In a randomized trial by researchers at an outpatient rehabilitation department in Italy involving 210 patients with chronic, non-specific low back pain, they concluded that spinal manipulation provided better short and long-term functional improvement, and more pain relief in the follow-up rather than either back school (back exercises) or individual physiotherapy.

Another randomized, double-blinded, placebo-controlled, parallel trial published in Spine, 2013 found that a subgroup of patients with acute nonspecific LBP (low back pain) responded better to spinal manipulation significantly better than non steroidal anti-inflammatory drug (diclofenac) and was clinically superior to placebo. 

Furthermore, The Journal of Manipulative and Physiological Therapeutics have shown lower overall episode costs for treatment of low back pain if they had initiated care with a DC (Doctor of Chiropractic), when compared to those who initiated with an MD.  


Dr. Lim explains the importance of spinal care and the benefits of Chiropractic Care

So not only is Chiropractic considered conservative care, but it is overall cost-effective and reduces the likelihood of recurring back pain.  There’s no adverse side effects and it works with your body rather than against it, by relying on the body’s own ability to heal itself.  If you have back pain, you should seek chiropractic care before getting corticosteroid shots, painkillers or scheduling surgery.  Those are quick and easy band-aids that may or may not alleviate the pain, but may not always correct the source of the problem.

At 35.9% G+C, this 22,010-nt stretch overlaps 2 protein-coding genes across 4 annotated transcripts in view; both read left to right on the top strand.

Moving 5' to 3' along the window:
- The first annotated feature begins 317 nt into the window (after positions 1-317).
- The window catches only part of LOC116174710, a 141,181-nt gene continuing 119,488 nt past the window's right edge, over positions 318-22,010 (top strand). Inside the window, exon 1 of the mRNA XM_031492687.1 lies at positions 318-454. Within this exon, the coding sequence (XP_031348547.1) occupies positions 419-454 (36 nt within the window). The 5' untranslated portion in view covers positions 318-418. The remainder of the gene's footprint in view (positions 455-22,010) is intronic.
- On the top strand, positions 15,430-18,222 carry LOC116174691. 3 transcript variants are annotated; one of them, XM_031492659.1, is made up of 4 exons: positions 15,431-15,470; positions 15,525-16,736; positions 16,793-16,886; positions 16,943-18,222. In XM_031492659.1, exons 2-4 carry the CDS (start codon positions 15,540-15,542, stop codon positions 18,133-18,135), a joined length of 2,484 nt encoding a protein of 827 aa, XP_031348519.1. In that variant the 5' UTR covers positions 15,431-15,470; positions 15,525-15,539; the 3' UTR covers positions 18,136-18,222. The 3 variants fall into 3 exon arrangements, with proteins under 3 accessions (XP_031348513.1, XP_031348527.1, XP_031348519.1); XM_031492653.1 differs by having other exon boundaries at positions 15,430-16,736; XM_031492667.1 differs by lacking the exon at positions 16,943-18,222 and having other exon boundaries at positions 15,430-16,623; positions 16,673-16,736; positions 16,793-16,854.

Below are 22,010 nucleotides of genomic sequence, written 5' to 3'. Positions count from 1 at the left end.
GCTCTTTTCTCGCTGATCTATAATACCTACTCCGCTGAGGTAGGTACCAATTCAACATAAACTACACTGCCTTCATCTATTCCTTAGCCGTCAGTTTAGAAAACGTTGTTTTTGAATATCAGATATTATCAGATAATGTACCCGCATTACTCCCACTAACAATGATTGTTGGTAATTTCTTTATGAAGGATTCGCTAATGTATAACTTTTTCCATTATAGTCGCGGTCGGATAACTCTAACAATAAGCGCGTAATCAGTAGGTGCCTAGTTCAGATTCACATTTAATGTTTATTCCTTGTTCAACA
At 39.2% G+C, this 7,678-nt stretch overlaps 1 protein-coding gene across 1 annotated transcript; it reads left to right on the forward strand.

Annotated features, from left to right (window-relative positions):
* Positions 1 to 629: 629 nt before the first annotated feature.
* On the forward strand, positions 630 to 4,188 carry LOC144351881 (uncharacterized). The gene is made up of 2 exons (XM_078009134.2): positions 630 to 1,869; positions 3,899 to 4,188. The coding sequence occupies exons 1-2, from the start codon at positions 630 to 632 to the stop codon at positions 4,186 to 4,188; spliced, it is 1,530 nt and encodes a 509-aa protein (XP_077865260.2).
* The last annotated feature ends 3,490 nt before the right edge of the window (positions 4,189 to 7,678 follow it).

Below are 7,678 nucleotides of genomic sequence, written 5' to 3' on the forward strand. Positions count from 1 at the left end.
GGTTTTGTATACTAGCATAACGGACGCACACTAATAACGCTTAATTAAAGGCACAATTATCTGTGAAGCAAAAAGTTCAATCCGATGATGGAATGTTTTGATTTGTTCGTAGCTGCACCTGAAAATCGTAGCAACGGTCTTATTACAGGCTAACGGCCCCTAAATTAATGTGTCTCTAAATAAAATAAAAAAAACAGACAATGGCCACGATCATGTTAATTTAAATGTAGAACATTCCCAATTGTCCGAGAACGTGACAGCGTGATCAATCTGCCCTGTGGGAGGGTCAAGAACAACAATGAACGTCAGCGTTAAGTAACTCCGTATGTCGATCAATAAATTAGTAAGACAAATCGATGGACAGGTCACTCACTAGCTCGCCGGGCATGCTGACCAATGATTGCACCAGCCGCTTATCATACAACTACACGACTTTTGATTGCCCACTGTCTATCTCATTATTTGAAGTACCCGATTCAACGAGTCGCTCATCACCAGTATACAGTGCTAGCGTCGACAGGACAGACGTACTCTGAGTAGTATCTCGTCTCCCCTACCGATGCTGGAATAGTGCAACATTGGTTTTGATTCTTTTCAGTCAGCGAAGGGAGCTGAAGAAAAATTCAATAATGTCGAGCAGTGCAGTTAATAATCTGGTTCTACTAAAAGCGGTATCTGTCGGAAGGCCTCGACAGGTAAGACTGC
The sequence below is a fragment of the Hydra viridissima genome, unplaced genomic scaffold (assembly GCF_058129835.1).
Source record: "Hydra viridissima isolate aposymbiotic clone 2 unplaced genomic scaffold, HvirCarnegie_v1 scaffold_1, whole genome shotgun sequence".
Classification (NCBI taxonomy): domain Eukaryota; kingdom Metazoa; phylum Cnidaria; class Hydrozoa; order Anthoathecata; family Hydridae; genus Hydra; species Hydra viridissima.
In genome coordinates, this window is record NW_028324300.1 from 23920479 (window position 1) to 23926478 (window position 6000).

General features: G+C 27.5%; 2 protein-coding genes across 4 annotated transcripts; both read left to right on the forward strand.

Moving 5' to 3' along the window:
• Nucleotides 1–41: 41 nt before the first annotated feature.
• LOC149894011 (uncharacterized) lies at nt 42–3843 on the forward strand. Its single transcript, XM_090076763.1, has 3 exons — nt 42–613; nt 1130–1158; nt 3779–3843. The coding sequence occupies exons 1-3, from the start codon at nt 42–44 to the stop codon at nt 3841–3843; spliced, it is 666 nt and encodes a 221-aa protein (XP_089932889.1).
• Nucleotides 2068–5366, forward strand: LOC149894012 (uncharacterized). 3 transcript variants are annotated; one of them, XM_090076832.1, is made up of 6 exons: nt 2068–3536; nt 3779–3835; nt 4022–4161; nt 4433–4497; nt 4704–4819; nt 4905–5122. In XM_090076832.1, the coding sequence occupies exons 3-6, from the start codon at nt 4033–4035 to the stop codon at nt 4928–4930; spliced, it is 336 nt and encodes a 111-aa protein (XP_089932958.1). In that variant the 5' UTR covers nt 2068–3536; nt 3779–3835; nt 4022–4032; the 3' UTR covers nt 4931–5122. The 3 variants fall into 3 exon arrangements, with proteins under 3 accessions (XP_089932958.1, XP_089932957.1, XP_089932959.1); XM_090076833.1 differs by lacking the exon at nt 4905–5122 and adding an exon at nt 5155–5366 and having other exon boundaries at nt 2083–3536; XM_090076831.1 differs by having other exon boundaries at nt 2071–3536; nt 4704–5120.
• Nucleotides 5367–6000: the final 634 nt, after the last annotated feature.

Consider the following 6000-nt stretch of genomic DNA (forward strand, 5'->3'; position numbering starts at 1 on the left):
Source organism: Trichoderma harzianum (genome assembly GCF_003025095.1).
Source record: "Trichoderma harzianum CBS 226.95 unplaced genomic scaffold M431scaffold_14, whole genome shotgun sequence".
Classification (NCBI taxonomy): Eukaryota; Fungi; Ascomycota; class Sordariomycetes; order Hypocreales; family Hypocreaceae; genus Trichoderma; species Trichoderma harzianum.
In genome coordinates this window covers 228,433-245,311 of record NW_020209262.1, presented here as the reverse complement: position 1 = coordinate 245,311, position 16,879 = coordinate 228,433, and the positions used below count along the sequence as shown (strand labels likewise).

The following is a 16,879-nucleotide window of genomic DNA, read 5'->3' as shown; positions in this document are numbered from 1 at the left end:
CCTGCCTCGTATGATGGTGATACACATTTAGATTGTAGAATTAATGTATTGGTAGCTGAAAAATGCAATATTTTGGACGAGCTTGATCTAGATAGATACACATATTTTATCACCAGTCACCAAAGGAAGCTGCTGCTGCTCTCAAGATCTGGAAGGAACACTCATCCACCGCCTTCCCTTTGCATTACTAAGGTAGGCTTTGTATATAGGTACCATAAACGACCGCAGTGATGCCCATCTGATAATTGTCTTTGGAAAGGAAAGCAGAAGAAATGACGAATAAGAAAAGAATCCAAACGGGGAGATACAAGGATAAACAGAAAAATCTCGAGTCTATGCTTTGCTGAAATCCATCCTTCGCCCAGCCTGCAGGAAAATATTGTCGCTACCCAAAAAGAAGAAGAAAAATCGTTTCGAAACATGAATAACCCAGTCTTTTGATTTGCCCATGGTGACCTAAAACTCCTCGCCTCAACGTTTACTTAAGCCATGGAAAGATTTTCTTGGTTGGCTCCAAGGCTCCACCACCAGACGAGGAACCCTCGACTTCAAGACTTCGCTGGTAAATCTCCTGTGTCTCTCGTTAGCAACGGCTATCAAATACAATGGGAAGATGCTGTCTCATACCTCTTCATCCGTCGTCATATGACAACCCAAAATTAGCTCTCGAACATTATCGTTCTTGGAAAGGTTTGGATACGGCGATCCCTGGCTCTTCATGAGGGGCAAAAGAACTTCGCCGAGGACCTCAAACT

It’s time to rethink the current model of health and choose care that resonates with you.  Chiropractic, in combination with a healthy lifestyle, including proper diet and exercise, can help alleviate most back problems.  Are you willing to put your life at risk with surgery and alter your body for pain that may or may not go away and can be treated with conservative Chiropractic care instead?  Try Chiropractic before resorting to other costly, invasive treatments.


1. Cifuentes, Manuel, Joanna Willetts, and Radoslaw Wasiak. “Health Maintenance Care in Work-Related Low Back Pain and Its Association With Disability Recurrence.” Journal of Occupational and Environmental Medicine 53.4 (2011): 396-404. Print.

2.  Imamura, Marta, Janini Chen, Suely Reiko Matsubayashi, Rosa A. Targino, Fábio Marcon Alfieri, Daniel Kamura Bueno, and Wu Tu Hsing. “Changes in Pressure Pain Threshold in Patients With Chronic Nonspecific Low Back Pain.”Spine 38.24 (2013): 2098-2107. Print.

3. “JAMA Suggests Chiropractic for Low Back Pain.” ACA. N.p., 8 May 2013. Web. 11 Jan. 2014. <>.

4. Lilidahl, Richard, Michael Finch, David Axene, and Christine Goertz. “Cost of Care for Common Back Pain Conditions Initiated With Chiropractic Doctor vs Medical Doctor/Doctor of Osteopathy as First Physician: Experience of One Tennessee-Based General Health Insurer.” Journal of Manipulative and Physiological Therapeutics 33.9 (2010): 640-643. Print.

5. Murphy, Donald R., Eric L. Hurwitz, and Ericka E. Mcgovern. “A Nonsurgical Approach to the Management of Patients With Lumbar Radiculopathy Secondary to Herniated Disk: A Prospective Observational Cohort Study With Follow-Up.” Journal of Manipulative and Physiological Therapeutics 32.9 (2009): 723-733. Print.

6. von Heymann, Wolfgang J., Patrick Schloemer, Juergen Timm, and Bernd Muehlbauer. “Spinal High-Velocity Low Amplitude Manipulation in Acute Nonspecific Low Back Pain: A Double-Blinded Randomized Controlled Trial in Comparison With Diclofenac and Placebo.” Spine 38.7 (2013): 540-548. Print.

#spinalhealth #LAchiropractic #LAchiropractor #backtreatment #backsurgery #spine #spinalMRIs #backfiles #chiropractic #backpain #backpaintreatment #backproblems #spinalsurgery #chiropractor #spinecare